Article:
“The Magic Tassels” was my addition to one culture’s history when they asked me to become a StoryKeeper of their people.

“Cold War” is in Daikaijuzine Sept 2020!

Those wonderful, brave, and intelligent folks at Daikaijuzine are publishing my short story, Cold War, today.

I first wrote the story in 1987 and it lay dormant for a long time. It originally appeared in Midnight Zoo, October 1992 and was reprinted in Horizons Science Fiction, April 1999, and my self-published anthology, Tales Told ‘Round Celestial Campfires V1 2016.

Fortunately, Daikaijuzine’s editors and publisher have exquisite taste.

Don’t you think?


“Don Quitamo Sails” is in Harvey Duckman Presents Special Pirates Issue!

C.G. Hatton, the gracious and EverWise editor of the Harvey Duckman Presents series, mentioned a few months back that Harvey was planning a special Pirates issue. Would I be interested in submitting a story?

My immediate response was “Sorry, I don’t have anything in inventory even remotely to do with pirates.”

But then I remembered a story idea I had almost two years previous. I was driving around back country roads (a favorite pastime of mine. Gives me a chance to relax, think, flush out some cobwebs, work out story ideas, plots, develop characters, refine dialogue, all those good authory things. And smoke a cigar), turned around a bend in the road and BOOM! I saw a ship plying the ocean, a man straight out of Procol Harem‘s Conquistador, one foot up on the gunwhale and staring ahead from the bow, humanish creatures racing about the deck, the ship, The Lady Eglesia, under full sail and suddenly her sails became wings as she lifted from ocean to air and then changed again to a hull as she slipped through the atmosphere into space.

I literally pulled over to the side of the road and made notes. A full page and a half. The opening straight through to the introduction of the Merchant Vessel Tyree calling for help as a dark ship pursued her through space. Even the title, Don Quitamo Sails.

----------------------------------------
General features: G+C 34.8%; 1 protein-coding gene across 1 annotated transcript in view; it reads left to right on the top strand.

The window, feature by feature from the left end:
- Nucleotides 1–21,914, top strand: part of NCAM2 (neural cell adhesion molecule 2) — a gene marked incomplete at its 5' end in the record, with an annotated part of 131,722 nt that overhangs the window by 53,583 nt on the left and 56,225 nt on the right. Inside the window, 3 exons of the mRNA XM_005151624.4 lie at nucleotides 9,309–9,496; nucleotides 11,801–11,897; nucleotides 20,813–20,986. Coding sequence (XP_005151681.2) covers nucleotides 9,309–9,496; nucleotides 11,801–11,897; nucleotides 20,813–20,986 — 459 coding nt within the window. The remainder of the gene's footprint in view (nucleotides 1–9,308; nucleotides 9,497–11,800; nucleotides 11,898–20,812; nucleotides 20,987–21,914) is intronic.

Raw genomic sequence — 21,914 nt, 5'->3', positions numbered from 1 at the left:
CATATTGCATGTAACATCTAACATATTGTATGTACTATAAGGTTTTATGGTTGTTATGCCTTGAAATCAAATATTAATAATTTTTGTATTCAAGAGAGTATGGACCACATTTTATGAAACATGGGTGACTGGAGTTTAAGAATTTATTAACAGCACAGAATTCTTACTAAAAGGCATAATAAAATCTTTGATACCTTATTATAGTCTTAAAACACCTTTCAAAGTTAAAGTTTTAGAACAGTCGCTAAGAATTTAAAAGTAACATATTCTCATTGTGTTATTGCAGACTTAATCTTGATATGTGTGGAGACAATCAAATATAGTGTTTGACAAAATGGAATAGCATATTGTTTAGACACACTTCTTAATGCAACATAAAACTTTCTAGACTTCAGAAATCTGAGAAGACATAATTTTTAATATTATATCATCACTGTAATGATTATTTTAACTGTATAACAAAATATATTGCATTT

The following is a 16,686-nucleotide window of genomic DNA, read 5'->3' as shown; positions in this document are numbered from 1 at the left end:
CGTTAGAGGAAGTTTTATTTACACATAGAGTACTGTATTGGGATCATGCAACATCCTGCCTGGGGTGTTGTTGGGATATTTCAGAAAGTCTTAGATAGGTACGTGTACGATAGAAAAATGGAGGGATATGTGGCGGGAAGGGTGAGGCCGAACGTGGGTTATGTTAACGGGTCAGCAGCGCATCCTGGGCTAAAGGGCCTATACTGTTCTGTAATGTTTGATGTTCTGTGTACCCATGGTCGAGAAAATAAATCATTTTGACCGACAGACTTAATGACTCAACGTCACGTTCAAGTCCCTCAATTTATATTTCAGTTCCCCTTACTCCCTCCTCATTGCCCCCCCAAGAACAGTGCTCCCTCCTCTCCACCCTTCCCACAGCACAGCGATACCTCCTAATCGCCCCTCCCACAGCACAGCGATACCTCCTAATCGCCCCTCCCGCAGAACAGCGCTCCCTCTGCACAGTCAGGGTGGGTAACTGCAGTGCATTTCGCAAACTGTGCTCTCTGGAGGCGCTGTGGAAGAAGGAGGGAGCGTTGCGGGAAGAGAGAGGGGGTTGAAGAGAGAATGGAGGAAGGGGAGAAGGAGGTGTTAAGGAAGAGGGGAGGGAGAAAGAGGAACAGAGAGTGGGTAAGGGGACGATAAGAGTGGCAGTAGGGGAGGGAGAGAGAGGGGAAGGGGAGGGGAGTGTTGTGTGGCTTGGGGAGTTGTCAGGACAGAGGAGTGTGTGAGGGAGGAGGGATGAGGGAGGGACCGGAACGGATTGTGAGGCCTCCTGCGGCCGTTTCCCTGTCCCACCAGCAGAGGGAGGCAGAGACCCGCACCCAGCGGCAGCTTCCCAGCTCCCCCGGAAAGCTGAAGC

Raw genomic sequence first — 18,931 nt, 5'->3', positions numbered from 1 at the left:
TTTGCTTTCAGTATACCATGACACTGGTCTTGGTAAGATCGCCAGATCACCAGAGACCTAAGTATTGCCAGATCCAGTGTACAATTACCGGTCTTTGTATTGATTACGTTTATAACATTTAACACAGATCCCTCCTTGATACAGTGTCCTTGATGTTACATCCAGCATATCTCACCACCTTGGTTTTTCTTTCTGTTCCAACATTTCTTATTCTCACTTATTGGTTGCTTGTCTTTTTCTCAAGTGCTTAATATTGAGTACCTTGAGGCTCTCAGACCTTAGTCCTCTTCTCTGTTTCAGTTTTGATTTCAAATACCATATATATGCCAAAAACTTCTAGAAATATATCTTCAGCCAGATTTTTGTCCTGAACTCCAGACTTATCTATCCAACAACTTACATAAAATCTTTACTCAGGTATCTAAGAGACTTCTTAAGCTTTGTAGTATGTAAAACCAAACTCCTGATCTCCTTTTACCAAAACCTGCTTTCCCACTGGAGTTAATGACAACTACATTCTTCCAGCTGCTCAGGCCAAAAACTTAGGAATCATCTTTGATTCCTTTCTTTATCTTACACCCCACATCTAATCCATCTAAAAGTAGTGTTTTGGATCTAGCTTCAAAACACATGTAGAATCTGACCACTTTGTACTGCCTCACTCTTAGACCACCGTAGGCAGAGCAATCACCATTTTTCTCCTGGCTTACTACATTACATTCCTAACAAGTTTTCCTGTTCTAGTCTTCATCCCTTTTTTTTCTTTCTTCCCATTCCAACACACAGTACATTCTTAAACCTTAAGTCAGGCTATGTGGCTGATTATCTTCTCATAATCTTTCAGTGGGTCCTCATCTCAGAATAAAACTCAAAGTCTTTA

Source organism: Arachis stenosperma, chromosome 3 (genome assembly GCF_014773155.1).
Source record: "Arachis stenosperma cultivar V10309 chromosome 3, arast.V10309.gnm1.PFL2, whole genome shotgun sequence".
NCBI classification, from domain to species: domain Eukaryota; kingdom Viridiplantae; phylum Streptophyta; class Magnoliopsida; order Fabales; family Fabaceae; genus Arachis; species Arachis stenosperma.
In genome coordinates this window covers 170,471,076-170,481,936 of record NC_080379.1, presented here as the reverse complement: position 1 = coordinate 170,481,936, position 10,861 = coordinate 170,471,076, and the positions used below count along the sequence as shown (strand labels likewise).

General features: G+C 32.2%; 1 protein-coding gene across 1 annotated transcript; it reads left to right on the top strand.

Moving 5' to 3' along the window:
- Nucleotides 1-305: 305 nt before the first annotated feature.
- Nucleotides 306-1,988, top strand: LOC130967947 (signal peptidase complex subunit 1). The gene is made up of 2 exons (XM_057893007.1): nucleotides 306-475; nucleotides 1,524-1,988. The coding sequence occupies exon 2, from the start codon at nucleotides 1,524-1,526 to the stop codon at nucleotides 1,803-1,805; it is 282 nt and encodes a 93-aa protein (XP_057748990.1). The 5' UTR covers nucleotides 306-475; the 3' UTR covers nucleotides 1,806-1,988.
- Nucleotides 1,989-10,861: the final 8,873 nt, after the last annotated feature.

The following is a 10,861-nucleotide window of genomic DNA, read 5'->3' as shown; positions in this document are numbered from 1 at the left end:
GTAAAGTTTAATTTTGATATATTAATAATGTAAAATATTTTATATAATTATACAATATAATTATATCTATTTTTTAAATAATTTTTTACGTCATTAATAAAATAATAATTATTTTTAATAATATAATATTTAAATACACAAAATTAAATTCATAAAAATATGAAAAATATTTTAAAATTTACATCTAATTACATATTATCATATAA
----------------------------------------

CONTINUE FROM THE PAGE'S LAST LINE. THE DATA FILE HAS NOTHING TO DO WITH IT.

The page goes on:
I mean, just wow.

“Yeah, sure, I may have something for you. Give me a bit.”

I had no idea where the story was going. Truth be told, I had no idea what the story was about.

And aside from a few books I’d read researching anthropology and linguistics issues, I didn’t know much about pirates, ancient through modern (although they are a fascinating study, I’ve come to realize).

So where did the story go?

Stop being the author, start being a character.

My studies of storycrafting and storytelling caused me to create helpful (to me) adages. Example: when you’re stuck, stop being the author of the story and start being one of the characters in the story.

Another great one comes from Cozy author Donna Huston Murray; when you’ve run out of things to do with your protagonist, write about what the antagonist is doing.

Thankee, Donna, works every time.

So I became Don Quitamo for fifteen-twenty minutes.

And the story revealed itself to me.

And here’s what author and fellow Harveyist Mark Hayes wrote about Don Quitamo Sails:

Joseph Carrabis first came to my attention in the third Harvey Duckman volume with one of the oddest and in many ways most beautiful short stories I’d read in an age. In this regard he represents all that is great about been involved in the Harvey Duckman Anthologies for me, because they give the reader (and the writers for that matter,) a chance to discover new authors they would never otherwise have come across. He is not alone in capturing my interest, he is one of several authors that I have been lucky enough to discover through Harvey and while not every Harvey author may have become my favorite, every one of them has becomes someones I suspect. Joseph in this regard, is one of mine, (but don’t tell him that…) mainly because I never know what to expect from one of his stories.

Yeah, I’m liking it.

And thanks to #weareallharvey for signing me aboard.

Other fine authors are in the Pirates issue include Liz Tuckwell, R. Bruce Connelly, Nils Nisse Visser, Mark Hayes, Peter James Martin, C.G. Hatton, Andy Hill, and Kate Baucherel (and you should read them all).